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Jurors sworn in for Nikolas Cruz's sentencing trial

Opening statements now set for July 18
Marjory Stoneman Douglas High School shooter Nikolas Cruz is shown at the defense table during jury selection in the penalty phase of his trial at the Broward County Courthouse in Fort Lauderdale on Wednesday, June 29, 2022.
Posted at 10:54 AM, Jun 29, 2022
and last updated 2022-06-29 17:58:47-04

FORT LAUDERDALE, Fla. — Jury selection concluded Wednesday in the penalty phase for the convicted Parkland school shooter.

After nearly three months, a panel of 12 jurors was chosen Tuesday.

Seven men and five women will have to decide if Nikolas Cruz should face the death penalty or life in prison without parole for killing 17 people at Marjory Stoneman Douglas High School in 2018.

Cruz, 23, has already pleaded guilty to the massacre.

After hours of scrutiny from attorneys Wednesday, 10 alternate jurors were also chosen to serve on the trial.

Twenty-one of the 22 jurors were officially sworn in by Judge Elizabeth Scherer. The final juror is currently out of town and will be sworn in at a later date.

Judge Elizabeth Scherer speaks with, from left; capital defense attorney Casey Secor, Assistant State Attorney Steven Klinger, and Assistant Public Defender Melisa McNeill during jury selection in the penalty phase of the trial of Marjory Stoneman Douglas High School shooter Nikolas Cruz at the Broward County Courthouse in Fort Lauderdale on Wednesday, June 29, 2022.
Judge Elizabeth Scherer speaks with, from left; capital defense attorney Casey Secor, Assistant State Attorney Steven Klinger, and Assistant Public Defender Melisa McNeill during jury selection in the penalty phase of the trial of Marjory Stoneman Douglas High School shooter Nikolas Cruz at the Broward County Courthouse in Fort Lauderdale on Wednesday, June 29, 2022.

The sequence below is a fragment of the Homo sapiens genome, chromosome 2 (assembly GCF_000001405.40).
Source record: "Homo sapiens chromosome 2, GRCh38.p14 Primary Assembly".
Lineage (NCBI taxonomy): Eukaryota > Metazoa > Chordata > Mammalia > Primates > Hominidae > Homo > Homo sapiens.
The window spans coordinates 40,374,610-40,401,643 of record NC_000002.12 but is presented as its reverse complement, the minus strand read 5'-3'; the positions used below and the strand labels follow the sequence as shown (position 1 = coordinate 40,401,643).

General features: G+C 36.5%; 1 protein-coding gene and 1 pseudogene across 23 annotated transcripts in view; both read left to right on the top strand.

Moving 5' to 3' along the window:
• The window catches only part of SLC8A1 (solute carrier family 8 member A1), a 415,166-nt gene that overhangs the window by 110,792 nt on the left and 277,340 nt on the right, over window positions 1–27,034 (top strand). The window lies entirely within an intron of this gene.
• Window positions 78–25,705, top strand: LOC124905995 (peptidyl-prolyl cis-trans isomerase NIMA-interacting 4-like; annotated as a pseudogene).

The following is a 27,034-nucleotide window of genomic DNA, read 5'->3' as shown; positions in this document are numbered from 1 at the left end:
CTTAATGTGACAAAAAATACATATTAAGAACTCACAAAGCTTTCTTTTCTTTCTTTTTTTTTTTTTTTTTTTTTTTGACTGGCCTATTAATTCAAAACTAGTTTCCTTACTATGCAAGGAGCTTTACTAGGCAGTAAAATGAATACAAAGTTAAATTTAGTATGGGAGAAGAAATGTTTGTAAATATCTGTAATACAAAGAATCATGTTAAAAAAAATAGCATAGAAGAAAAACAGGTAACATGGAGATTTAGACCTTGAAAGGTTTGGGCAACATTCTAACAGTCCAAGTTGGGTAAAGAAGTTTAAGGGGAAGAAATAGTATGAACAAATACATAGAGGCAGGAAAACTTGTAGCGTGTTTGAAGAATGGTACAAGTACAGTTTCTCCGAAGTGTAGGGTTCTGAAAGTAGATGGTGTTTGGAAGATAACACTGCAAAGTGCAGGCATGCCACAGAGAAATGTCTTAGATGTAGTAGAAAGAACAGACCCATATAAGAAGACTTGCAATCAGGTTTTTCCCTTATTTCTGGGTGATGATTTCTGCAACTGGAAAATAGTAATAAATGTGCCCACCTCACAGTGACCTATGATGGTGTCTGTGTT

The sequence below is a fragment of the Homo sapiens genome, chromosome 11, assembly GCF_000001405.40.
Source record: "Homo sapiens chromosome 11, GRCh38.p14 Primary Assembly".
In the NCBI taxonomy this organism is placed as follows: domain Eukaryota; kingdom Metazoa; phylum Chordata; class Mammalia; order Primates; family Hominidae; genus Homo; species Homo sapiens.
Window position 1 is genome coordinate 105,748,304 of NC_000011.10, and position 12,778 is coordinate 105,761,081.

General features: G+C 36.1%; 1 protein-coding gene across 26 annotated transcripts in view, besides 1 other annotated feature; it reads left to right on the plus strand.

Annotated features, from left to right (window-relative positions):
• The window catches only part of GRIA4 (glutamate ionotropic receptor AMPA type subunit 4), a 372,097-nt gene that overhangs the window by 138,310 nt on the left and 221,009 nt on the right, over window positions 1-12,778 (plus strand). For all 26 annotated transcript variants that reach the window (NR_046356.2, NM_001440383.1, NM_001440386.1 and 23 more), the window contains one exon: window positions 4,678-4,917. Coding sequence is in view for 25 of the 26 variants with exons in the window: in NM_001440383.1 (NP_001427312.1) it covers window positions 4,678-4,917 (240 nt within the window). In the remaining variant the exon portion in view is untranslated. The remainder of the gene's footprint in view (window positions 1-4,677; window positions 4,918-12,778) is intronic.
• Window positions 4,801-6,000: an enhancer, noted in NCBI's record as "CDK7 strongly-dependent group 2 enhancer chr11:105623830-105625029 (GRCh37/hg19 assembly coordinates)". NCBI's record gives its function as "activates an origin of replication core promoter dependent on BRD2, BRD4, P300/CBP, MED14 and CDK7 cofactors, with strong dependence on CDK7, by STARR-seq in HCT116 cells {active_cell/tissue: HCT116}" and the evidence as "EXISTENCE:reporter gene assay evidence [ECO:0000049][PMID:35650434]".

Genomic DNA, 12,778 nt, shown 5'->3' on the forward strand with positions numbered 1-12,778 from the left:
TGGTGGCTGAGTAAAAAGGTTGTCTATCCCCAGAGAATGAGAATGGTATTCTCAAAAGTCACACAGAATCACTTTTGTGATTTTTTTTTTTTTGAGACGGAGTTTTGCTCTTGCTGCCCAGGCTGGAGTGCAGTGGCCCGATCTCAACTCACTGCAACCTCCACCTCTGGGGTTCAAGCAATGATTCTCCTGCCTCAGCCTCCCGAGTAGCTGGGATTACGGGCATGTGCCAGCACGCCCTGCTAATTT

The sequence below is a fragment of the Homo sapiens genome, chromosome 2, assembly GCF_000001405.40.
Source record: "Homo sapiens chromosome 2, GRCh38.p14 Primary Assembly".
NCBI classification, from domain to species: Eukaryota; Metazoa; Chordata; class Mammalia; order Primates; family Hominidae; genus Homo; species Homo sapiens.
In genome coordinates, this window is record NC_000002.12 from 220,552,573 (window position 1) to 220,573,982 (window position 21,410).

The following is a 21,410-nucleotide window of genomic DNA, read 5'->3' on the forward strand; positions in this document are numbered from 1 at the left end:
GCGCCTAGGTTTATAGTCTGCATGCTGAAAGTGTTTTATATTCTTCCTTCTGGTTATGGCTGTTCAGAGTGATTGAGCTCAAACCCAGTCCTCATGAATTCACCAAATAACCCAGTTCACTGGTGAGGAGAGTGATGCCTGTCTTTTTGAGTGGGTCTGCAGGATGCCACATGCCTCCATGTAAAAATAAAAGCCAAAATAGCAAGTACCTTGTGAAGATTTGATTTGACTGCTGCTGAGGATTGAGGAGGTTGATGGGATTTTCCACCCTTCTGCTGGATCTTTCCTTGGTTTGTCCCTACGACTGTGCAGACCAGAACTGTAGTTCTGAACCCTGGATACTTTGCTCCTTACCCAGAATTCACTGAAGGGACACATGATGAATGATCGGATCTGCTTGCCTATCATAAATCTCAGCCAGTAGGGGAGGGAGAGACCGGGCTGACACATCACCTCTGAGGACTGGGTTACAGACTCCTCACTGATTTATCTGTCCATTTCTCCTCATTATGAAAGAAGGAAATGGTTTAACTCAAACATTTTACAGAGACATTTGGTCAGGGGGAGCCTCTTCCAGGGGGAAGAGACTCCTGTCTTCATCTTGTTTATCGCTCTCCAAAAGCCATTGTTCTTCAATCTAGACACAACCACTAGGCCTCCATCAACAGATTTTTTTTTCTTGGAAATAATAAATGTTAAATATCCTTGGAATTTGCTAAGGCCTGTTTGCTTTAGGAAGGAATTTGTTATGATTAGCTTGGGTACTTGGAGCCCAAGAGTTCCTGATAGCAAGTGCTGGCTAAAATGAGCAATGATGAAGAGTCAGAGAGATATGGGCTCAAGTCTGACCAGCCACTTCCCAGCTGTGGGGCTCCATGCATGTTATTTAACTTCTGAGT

Alternates serve as regular jurors and don’t know that they are the alternate jurors until it's time for deliberations.

Cruz's defense team voiced concerns Wednesday that too much information is being made public about the jurors and fears that they could be identified.

RELATED: Defense seeks to dismiss some evidence in Parkland school gunman's sentencing trial

The jury represents a diverse cross-section of the community with different ages, races and economic backgrounds.

The jurors include a financial executive, a state probation officer, a computer technician, a librarian and a stock supervisor at Walmart.

Members of the defense team, from top left: disposition specialist Gabrielle Darden, Assistant Public Defender Tamara Curtis, sentence mitigation specialist Kate O'Shea, Assistant Public Defender Melisa McNeill, and capital defense attorney Casey Secor speak during jury selection in the penalty phase of the trial of Marjory Stoneman Douglas High School shooter Nikolas Cruz at the Broward County Courthouse in Fort Lauderdale on Wednesday, June 29, 2022.
Members of the defense team, from top left: disposition specialist Gabrielle Darden, Assistant Public Defender Tamara Curtis, sentence mitigation specialist Kate O'Shea, Assistant Public Defender Melisa McNeill, and capital defense attorney Casey Secor speak during jury selection in the penalty phase of the trial of Marjory Stoneman Douglas High School shooter Nikolas Cruz at the Broward County Courthouse in Fort Lauderdale on Wednesday, June 29, 2022.

At least one juror owns an AR-15. The same weapon that was used in the massacre.

Legal analysts said it's critical to have additional jurors hear the case.

"It's just basically another way to make sure that there's backup and that you don't have to present the case all over again from start to finish because somebody was not able to finish their duties alternates or serve as regular jurors," Melba Pearson, director of policy and programs at Florida International University's Green School of International and Public Affairs, said. "They don't know necessarily that they're the alternates until it's time for deliberation, that they hear everything the same way as the other jurors. The only folks that know that they're alternates are the judge and the end both parties — the prosecution as well as defense."

Opening statements have been pushed back once again.

The trial is now set for July 18 and is expected to last through October.